Using my knowledge of naming patterns, I was able to identify the grandfather of my grandfather, Konstandinos Nikolopoulos b. 1830.  From there, I could map out the relationships of all the Nikolopoulos men who appear to be related.


Here are the new additions to my family tree on the Nikolopoulos line:




This was only the beginning.  My father and I walked through all 374 names, slowly and carefully and I recorded all his reactions.


When we got to Andreas Theodoropoulos, he remembered, he had an uncle with the name Theodoros Palamedes.


4
Andreas
Theodoropoulos
Theodoros
40
1825
landowner


Now when my father says “uncle” or “aunt” we have to dig a bit.  His notion of “uncle” and “aunt” is not restricted to the siblings of his parents or grandparents..  Quite often he will call an older cousin “uncle” or the cousin of his father or mother “uncle”.  This was and may still be, a sign of respect in Greek society, for older relatives. When I probe the specific relationship, sometimes he remembers clearly, other times he says “that was 90 years ago, I have to think” or he’ll say “you know I was little and they didn’t always explain these things to me”.  So we work with a best guess that we hope will provide us with clues to the past.


Back to Uncle Theodoros, he remembers him as the same age of his father and a blood relation to his father.  He recalled he had a “good position” and was well respected in society.  He concluded that Theodoros and Constantine Palamedes were first cousins.  With Angelis having three other sons, we were not able to figure out whether Theodoros was the son of Ilias, Petros or Panagiotis.


Then we got to this name:


9
Athanasios
Skourletis
Dimitrios
25
1840
pupil


As soon as he hit this name, my father said “ I had a very, very, very dear uncle Anastos Skourletis. Do you know that his name Anastos means the resurrection of Christ?”  It is likely his uncle was the son of the man listed on the roll.  With a little probing, I discovered that Anastos was my paternal grandfather’s cousin, the son of a sister to my great-grandfather.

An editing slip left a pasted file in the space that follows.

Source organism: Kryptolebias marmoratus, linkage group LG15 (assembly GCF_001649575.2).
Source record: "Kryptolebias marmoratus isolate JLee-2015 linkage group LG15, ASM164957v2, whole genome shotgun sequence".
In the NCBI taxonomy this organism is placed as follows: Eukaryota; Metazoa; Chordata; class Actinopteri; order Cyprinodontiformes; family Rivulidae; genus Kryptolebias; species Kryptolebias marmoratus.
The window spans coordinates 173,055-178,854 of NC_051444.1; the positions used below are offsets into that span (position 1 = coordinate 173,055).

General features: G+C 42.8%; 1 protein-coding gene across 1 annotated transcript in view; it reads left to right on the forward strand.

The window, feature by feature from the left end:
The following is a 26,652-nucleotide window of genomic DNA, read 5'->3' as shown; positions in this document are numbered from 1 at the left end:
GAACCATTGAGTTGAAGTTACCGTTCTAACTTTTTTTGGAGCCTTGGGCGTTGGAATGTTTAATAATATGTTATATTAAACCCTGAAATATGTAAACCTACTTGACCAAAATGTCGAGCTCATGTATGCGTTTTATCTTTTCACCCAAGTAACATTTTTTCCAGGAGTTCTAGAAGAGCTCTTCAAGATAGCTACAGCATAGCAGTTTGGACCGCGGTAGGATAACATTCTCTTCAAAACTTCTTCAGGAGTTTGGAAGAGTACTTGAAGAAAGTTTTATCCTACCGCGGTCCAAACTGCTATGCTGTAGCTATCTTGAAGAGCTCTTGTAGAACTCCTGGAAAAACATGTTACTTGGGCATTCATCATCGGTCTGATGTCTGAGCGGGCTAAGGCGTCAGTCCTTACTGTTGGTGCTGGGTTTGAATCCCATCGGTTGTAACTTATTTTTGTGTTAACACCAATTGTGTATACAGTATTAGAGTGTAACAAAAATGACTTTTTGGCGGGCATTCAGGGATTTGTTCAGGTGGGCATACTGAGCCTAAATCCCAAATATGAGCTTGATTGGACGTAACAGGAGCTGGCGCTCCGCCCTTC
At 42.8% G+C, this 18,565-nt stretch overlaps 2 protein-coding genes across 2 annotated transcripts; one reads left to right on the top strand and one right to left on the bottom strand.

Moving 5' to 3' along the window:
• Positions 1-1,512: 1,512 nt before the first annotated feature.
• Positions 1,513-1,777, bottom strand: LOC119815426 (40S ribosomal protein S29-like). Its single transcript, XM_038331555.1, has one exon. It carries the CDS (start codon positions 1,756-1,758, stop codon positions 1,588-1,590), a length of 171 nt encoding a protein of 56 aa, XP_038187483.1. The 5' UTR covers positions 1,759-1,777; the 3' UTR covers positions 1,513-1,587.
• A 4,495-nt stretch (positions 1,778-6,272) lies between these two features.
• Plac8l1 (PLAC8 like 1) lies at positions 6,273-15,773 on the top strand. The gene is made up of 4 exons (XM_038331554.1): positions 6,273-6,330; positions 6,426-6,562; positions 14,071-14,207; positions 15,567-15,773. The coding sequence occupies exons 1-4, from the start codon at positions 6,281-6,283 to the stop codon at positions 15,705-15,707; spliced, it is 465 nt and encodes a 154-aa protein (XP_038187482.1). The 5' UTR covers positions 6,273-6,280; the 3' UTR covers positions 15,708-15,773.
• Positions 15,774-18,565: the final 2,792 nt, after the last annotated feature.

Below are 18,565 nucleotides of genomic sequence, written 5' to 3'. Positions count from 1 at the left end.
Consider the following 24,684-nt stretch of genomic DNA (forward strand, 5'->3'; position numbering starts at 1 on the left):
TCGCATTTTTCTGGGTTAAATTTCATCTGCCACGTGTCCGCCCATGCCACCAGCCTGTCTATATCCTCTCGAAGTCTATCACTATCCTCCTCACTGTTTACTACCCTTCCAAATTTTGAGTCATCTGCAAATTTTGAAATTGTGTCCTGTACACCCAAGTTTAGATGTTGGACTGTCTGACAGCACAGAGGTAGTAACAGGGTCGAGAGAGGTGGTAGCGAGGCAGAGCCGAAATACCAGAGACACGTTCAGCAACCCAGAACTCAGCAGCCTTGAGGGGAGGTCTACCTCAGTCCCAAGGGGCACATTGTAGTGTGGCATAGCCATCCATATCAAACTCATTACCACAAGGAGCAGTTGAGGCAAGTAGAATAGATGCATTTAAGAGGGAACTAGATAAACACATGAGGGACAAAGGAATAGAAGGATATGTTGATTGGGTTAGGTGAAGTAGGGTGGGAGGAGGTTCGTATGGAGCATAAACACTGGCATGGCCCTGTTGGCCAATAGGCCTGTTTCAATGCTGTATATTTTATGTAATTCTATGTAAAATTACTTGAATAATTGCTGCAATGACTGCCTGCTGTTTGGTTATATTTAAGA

My father remembered Anastos as a kind man, who was lame, either with a short right leg, or a club foot.  He was a lawyer who became a judge of the “second court”, which I interpret to mean the “appeal court”.  


Anastos Skourletis and Professor Balis were very good friends.  Every afternoon they would visit the Neo Falerion together. Professor George Balis (1879 - 1957) was a prominent Greek lawyer who drafted the Greek Civil Code 1940.  My father, also a lawyer, was his assistant.  It was his belief, that although Professor Balis knew him to be an excellent student, it was likely because of Anastos Skourletis’ intervention that he was offered the position. 
8427933351_8b0345c337_o.jpg
         Professor George Balis  and George Palamedes March 15, 1940
     


Following that interesting diversion, we continued along the list and he had the following comments:


52
Aristeidis
Skourletis
Nikolaos
25
1840
trader


“It sounds very familiar, but I’m not sure”


72
Vasileios
Nikolopoulos
Dimitrios
22
1843
student


“I’m sure he is a relation.”


101
Grigorios
Nikolopoulos
Konstandinos
48
1817
landowner


“This might be my great-grandfather. Yes, he is a landowner!”


75
Vasileios
Charakopos
Dimitrios
30
1835
landowner


“Charakopos, this reminds me of a relative, but I can’t remember the relationship.”


78
Georgios
Tankalakis
Ioannis
35
1830
lawyer


“I knew a Tankalakis from the village, he was also a lawyer.”


As he worked down the list he would say things, like “not him, there were no tailors in the family”. He identified the following people as probable relatives, as they were family names: